An Act of Violence, or Just a Mannequin Challenge?
When confronting violence around the world, law enforcement and ordinary citizens alike are encouraged to be alert, especially in crowds and public spaces. Now, a USC Viterbi computer scientist is working to enhance the ability of computers to see potentially abnormal activity — and perhaps thwart an attack.
Tal Hassner of USC Viterbi’s Information Sciences Institute (ISI), whose expertise is in computer vision — an interdisciplinary field that deals with how computers can be made to gain high-level understanding from digital images or videos — has been developing a method to teach computers to identify the content of live video for a variety of purposes, including the detection of violence in crowds. Indeed, the algorithm he and his team have developed enables a computer to review hundreds of surveillance videos simultaneously, spot violence with 82 percent accuracy and alert a human to a violent episode in about four seconds — a time frame that Hassner believes might even be faster than human response.
“Violence detection by computers is not new,” said Hassner, who studies statistical pattern recognition and computer graphics. Cities such as Los Angeles and London are already wired with hundreds to thousands of closed circuit TVs that feed into a centralized monitor. But these CCTV systems “are being used for historical information,” he explained. One well-documented example is the identification of the perpetrators of the 2013 Boston Marathon bombing. The suspects were identified from footage taken by security cameras.
Hassner believes CCTV systems shouldn’t be limited to “post-mortem” review. He envisions using computers to sort through the enormous trove of video captured by municipalities to see violent acts as they happen and alert law enforcement instantly.
“Cities already have CCTVs going to a central station,” Hassner said. “To watch 5,000 cameras all day and all night, you would need to an employ an army of individuals watching CCTVs versus what a computer can process.”
But using computer vision to interpret video and identify crowd violence is not easy. Crowds are tricky. There are obstructions — individuals cover and block one another, so it is hard to determine what is happening at any given second. It may not be clear whether the activity is malevolent or innocuous, for example, people doing “the wave” in a stadium or even a “mannequin challenge,” in which people stop suddenly in a pose that is then filmed and posted online. In addition, the quality of the video may be poor.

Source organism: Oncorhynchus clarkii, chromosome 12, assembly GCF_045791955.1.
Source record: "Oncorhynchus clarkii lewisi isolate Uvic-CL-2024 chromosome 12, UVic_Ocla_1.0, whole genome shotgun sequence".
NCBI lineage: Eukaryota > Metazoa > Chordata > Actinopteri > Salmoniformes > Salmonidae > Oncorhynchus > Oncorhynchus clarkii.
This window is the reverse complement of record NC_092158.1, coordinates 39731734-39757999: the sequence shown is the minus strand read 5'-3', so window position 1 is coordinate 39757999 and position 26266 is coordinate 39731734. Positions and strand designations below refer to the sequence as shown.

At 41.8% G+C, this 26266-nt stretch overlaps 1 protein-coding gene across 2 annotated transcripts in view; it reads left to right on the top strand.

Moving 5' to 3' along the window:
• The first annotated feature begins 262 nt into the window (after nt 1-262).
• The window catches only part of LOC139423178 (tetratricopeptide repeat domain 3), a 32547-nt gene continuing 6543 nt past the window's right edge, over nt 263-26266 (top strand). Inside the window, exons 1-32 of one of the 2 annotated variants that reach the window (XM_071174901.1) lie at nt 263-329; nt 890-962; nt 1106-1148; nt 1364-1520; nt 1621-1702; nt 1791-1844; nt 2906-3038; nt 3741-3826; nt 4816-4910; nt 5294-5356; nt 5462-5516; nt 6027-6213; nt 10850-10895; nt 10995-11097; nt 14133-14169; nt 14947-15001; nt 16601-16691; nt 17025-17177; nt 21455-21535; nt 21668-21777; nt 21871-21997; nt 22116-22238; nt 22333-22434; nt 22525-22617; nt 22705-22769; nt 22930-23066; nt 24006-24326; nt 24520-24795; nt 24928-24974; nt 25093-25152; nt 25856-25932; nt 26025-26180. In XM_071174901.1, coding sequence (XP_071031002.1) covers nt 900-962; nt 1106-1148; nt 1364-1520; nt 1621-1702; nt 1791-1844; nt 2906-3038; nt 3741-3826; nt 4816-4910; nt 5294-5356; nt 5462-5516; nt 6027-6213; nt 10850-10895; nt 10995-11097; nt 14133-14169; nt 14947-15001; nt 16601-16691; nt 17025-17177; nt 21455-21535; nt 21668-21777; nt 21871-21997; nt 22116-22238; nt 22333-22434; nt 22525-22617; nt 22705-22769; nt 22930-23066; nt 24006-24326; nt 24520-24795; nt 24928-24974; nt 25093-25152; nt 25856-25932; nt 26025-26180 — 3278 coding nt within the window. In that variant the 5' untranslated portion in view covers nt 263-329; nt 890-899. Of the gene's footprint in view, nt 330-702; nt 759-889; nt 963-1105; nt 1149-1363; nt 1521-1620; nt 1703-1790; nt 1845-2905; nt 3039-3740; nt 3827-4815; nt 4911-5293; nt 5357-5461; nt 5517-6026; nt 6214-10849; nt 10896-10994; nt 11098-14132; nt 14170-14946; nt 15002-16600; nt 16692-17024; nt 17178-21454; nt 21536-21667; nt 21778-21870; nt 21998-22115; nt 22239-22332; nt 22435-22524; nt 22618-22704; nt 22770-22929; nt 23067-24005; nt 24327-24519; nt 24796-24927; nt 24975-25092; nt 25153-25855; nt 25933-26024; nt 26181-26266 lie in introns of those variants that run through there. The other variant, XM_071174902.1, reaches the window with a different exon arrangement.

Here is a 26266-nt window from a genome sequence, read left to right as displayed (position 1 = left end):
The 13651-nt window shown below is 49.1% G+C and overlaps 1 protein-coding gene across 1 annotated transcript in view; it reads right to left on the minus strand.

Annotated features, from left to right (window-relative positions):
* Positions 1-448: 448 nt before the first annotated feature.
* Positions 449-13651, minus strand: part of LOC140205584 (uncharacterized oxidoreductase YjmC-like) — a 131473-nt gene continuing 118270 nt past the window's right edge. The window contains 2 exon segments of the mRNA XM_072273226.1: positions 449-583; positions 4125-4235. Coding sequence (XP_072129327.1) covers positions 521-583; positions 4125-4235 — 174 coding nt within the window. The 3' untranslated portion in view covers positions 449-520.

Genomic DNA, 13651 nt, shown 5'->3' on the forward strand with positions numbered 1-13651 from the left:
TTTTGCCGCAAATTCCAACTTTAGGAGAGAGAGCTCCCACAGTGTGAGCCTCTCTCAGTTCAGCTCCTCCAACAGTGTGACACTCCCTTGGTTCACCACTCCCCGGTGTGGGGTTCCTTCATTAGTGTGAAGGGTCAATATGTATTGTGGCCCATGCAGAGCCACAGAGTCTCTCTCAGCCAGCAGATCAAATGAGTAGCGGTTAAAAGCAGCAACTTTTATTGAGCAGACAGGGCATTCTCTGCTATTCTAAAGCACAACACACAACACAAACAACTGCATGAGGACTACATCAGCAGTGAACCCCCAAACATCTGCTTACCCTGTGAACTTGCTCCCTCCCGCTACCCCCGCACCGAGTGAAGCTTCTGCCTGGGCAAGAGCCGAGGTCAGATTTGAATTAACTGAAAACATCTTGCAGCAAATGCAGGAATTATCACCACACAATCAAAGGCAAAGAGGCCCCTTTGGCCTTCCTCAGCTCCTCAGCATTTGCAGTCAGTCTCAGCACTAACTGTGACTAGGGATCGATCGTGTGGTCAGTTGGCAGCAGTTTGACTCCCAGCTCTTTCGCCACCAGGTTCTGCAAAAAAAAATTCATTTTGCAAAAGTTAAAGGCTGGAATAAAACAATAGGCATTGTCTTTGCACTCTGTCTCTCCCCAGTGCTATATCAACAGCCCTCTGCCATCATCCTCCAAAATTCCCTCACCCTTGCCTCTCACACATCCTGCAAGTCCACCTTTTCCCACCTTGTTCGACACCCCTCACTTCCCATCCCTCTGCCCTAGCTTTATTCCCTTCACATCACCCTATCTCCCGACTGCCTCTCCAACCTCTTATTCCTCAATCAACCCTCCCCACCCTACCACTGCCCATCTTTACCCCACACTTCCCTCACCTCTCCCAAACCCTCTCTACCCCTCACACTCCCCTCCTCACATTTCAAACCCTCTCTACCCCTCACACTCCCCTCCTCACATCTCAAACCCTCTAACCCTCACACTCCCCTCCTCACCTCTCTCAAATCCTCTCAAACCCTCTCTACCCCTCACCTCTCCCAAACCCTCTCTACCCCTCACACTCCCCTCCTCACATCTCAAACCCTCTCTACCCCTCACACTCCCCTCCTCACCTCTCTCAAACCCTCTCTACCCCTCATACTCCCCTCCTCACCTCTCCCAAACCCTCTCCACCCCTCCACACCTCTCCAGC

Teaching a computer to identify violence is different than teaching a human to identify a pattern. People rely on certain images or objects to provide cues for context. For example, an umbrella tells us it could be raining; a gun tells us there could be danger.
“We as humans often think that our way of thinking is the best for describing something to a computer,” Hassner said. Yet with computers, he explained, “we don’t need to use our own language.” In other words, we don’t need to tell a computer to look for a gun, a fistfight or any of the telltale clues people would look for to assess if a situation is in fact violent. Previous researchers have trained computers to see high-level “semantic” features, including a gun, a knife or an explosion in a frame. But capturing these images often requires clear, high-resolution video and more time to process.
Hassner suggests that that sort of high-level information is not necessary, and in fact, identifying the specifics in a situation “makes the solution harder than the problem.”
“For a computer to determine if something is violent or nonviolent is a lot easier than figuring out if a particular individual is holding a gun,” he said.
Hassner is taking a different approach. He and a team of researchers fed nearly 250 “in the wild” YouTube videos to a computer. The videos were authentic snippets of people in real life, including crowd situations. Some of the videos showed violence erupting; others were benign. The goal, he said, is to teach computers “to understand how crowds move” and recognize “good” behavior versus bad.
In the process, Hassner and his team taught the computer to detect what he describes as changes to “low-level features” in the video, such as changes in pixelation, color or brightness.
“A single pixel changing its value is not meaningful,” he said. Rather, they have trained the computer to look over millions of pixels over millions of frames and compute “non-trivial” statistics.
“We looked at the locomotion — what moved where at a very local level,” Hassner said. Using that data, the researchers created an algorithm to measure what they call “violent flows.”
Can such limited information — not knowing what type of violence — be meaningful? Many academics and policymakers suggest that surveillance does not deter crime. However, proponents of surveillance believe that having information to confirm that unusual or violent acts are taking place could improve police response time. And law enforcement would have some verification that a crime is actually occurring and avoid a false alarm.
Hassner thinks timely notification could be the difference between “life and death.”
Hassner admits they are not “100 percent there yet.” But the technology could certainly find an application in an athletic stadium or concert venue. The next step, he said, is to train a computer to identify individual behaviors.